Pretty much attack surface. The important point here is that some operations are restricted to specific users. This is checked via several functions (EtwpCheckLoggerControlAccess, EtwpAccessCheck,EtwpCheckGuidAccess) where basically when you want to interact with ETW provider/log these "check" functions have hardcoded access check permissions that are needed for certain functionality. For example, if you want to start a trace session, EtwpAccessCheck will be called with the required access of 0xA0 which means that the calling user must be in a group that holds the TRACELOG_CREATE_REALTIME + TRACELOG_GUID_ENABLE privileges. A good overview of ETW and permission groups can be found here (3).

A lot of applications already hold open handles to providers they have registered with. This means that once you have code execution in such application so you will be able to trigger a lot of NtTraceControl functionality. For example, Notepad.exe holds handles of type EtwReg with access permission of 0x804, this will allow you to interact with many ETW kernel functions.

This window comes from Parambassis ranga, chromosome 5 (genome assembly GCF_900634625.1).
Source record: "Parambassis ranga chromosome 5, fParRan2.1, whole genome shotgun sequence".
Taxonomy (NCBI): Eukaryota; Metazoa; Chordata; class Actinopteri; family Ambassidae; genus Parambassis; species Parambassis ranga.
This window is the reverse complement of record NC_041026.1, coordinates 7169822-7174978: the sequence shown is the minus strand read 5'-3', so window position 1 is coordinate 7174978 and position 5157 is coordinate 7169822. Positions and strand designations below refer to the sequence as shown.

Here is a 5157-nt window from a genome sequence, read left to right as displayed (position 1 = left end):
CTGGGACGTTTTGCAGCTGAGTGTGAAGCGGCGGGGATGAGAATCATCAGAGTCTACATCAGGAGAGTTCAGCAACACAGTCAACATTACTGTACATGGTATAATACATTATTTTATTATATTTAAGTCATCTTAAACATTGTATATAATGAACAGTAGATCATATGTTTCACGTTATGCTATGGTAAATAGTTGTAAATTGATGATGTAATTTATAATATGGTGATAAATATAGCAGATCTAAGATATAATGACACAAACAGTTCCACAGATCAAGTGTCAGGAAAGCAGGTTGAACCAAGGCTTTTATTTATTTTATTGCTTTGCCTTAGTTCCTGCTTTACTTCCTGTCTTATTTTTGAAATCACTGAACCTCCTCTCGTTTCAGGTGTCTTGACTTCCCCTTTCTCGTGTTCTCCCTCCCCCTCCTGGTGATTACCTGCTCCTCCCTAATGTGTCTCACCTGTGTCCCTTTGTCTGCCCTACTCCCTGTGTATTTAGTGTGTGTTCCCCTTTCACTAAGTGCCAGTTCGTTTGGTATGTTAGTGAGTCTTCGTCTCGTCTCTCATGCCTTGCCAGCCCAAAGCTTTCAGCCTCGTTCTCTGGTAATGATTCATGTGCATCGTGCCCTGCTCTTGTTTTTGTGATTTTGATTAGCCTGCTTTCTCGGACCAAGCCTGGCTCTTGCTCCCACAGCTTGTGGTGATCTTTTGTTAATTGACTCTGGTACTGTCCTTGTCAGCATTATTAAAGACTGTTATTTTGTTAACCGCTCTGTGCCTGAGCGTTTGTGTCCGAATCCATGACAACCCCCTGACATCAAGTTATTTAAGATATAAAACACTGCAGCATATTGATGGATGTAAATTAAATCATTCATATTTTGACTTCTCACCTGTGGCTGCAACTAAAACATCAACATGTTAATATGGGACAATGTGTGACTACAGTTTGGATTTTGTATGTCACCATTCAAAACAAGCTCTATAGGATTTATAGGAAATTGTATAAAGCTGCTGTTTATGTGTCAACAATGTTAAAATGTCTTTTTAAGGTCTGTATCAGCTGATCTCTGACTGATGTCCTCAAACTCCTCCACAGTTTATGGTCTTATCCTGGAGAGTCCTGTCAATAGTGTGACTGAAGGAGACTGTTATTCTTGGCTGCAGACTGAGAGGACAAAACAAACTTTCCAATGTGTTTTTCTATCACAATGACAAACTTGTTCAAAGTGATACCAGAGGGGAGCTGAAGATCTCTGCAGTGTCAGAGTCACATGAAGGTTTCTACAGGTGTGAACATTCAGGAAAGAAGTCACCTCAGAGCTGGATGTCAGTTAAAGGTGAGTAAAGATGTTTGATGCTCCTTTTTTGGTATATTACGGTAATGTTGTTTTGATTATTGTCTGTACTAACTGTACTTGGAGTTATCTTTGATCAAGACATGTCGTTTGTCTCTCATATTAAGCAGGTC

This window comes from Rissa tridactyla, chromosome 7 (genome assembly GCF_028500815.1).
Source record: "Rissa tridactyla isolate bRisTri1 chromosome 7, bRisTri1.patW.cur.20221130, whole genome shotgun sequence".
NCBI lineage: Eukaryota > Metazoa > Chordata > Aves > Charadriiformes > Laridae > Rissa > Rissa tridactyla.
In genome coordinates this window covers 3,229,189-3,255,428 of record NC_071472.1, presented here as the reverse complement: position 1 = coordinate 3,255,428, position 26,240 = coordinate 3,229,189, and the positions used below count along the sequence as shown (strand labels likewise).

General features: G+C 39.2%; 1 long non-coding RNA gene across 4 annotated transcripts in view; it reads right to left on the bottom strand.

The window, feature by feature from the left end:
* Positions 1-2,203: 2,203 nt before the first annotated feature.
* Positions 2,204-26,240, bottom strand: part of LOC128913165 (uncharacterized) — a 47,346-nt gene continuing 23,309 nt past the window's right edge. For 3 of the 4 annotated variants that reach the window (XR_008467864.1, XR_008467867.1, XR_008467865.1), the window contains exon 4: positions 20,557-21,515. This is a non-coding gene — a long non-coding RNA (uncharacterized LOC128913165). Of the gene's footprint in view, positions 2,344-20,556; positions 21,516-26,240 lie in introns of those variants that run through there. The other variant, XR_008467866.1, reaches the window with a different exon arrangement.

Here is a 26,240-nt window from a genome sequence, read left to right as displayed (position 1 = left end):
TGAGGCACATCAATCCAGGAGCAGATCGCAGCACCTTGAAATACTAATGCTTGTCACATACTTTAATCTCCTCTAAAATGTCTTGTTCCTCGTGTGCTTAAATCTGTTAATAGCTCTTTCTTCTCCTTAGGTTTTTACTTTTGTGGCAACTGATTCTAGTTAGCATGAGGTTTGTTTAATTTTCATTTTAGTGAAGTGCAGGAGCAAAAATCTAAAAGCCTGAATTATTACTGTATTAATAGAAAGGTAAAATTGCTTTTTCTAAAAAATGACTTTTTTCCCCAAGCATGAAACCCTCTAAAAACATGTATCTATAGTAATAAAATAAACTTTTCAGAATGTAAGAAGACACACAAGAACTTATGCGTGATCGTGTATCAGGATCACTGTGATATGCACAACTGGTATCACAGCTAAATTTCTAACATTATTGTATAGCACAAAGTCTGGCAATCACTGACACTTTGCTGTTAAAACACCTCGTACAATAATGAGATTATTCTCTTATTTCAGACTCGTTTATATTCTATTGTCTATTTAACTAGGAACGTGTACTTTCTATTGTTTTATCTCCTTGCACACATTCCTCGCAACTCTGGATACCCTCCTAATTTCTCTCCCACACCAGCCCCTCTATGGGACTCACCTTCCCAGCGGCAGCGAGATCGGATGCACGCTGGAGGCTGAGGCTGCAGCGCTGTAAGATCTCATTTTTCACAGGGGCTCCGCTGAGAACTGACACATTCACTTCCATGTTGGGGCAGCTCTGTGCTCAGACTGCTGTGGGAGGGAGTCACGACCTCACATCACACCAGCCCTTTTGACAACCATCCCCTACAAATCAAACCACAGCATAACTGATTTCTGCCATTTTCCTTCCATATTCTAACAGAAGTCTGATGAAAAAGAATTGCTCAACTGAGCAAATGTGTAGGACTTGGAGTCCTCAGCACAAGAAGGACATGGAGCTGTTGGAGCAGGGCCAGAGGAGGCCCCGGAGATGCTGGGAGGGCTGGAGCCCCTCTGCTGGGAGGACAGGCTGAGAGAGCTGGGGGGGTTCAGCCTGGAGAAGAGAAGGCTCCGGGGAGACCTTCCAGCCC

NtTraceEvent – takes 4 arguments: handle to Provider, Flags, Input Buff length + Input Buff. It has about 10 functions that can be triggered from userspace and most of them make the actual event writing to logs. Here the same applies to access checks, for who can write events to where.

NtSetSystemInformation - takes 3 arguments: the class should be SystemPerformanceTraceInformation, Input Buff + Length. This API has about 30 functions that can be called from user space. Some of the functions are related to trace performance, restart info, profiles info and more.

CVE-2023-21536 overview
This bug was found by manual review and I doubt it can be found by a fuzzer because the race condition has quite a small window. The bug is in the main ntos kernel binary.